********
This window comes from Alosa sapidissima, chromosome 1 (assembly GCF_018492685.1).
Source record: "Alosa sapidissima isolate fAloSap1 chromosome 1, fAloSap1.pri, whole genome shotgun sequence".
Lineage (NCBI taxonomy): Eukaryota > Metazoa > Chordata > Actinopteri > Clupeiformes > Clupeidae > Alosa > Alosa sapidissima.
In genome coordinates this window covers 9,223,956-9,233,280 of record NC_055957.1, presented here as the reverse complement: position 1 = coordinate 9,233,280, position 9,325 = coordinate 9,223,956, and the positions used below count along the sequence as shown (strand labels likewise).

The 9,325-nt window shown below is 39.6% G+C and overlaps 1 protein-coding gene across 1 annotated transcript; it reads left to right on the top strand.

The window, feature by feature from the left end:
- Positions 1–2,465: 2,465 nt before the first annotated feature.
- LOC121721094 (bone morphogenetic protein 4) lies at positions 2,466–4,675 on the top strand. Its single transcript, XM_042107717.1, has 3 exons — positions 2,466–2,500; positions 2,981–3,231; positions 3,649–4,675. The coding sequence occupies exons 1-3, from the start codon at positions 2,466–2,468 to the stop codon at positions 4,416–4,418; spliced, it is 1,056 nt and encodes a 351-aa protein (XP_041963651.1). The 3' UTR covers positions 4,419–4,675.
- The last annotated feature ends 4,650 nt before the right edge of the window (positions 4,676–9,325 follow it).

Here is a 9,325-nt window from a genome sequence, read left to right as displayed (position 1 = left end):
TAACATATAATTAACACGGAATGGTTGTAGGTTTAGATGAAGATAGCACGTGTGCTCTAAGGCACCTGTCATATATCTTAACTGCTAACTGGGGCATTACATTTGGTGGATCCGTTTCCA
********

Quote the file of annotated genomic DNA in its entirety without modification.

This window comes from Alosa sapidissima, chromosome 1 (assembly GCF_018492685.1).
Source record: "Alosa sapidissima isolate fAloSap1 chromosome 1, fAloSap1.pri, whole genome shotgun sequence".
Lineage (NCBI taxonomy): Eukaryota > Metazoa > Chordata > Actinopteri > Clupeiformes > Clupeidae > Alosa > Alosa sapidissima.
In genome coordinates this window covers 9,223,956-9,233,280 of record NC_055957.1, presented here as the reverse complement: position 1 = coordinate 9,233,280, position 9,325 = coordinate 9,223,956, and the positions used below count along the sequence as shown (strand labels likewise).

The 9,325-nt window shown below is 39.6% G+C and overlaps 1 protein-coding gene across 1 annotated transcript; it reads left to right on the top strand.

The window, feature by feature from the left end:
- Positions 1–2,465: 2,465 nt before the first annotated feature.
- LOC121721094 (bone morphogenetic protein 4) lies at positions 2,466–4,675 on the top strand. Its single transcript, XM_042107717.1, has 3 exons — positions 2,466–2,500; positions 2,981–3,231; positions 3,649–4,675. The coding sequence occupies exons 1-3, from the start codon at positions 2,466–2,468 to the stop codon at positions 4,416–4,418; spliced, it is 1,056 nt and encodes a 351-aa protein (XP_041963651.1). The 3' UTR covers positions 4,419–4,675.
- The last annotated feature ends 4,650 nt before the right edge of the window (positions 4,676–9,325 follow it).

Here is a 9,325-nt window from a genome sequence, read left to right as displayed (position 1 = left end):
TAACATATAATTAACACGGAATGGTTGTAGGTTTAGATGAAGATAGCACGTGTGCTCTAAGGCACCTGTCATATATCTTAACTGCTAACTGGGGCATTACATTTGGTGGATCCGTTTCCA